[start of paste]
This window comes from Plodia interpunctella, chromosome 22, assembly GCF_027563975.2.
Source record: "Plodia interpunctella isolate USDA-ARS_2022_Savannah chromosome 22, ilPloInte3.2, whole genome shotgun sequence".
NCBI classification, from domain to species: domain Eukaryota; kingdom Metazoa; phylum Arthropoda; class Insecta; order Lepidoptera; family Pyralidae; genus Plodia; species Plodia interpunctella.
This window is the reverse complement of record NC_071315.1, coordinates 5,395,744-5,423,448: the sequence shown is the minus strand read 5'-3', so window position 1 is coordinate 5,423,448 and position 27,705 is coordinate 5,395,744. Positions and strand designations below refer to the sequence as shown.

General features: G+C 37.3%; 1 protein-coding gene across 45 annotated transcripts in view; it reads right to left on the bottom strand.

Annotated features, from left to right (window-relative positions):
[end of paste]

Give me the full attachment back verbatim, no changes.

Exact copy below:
This window comes from Plodia interpunctella, chromosome 22, assembly GCF_027563975.2.
Source record: "Plodia interpunctella isolate USDA-ARS_2022_Savannah chromosome 22, ilPloInte3.2, whole genome shotgun sequence".
NCBI classification, from domain to species: domain Eukaryota; kingdom Metazoa; phylum Arthropoda; class Insecta; order Lepidoptera; family Pyralidae; genus Plodia; species Plodia interpunctella.
This window is the reverse complement of record NC_071315.1, coordinates 5,395,744-5,423,448: the sequence shown is the minus strand read 5'-3', so window position 1 is coordinate 5,423,448 and position 27,705 is coordinate 5,395,744. Positions and strand designations below refer to the sequence as shown.

General features: G+C 37.3%; 1 protein-coding gene across 45 annotated transcripts in view; it reads right to left on the bottom strand.

Annotated features, from left to right (window-relative positions):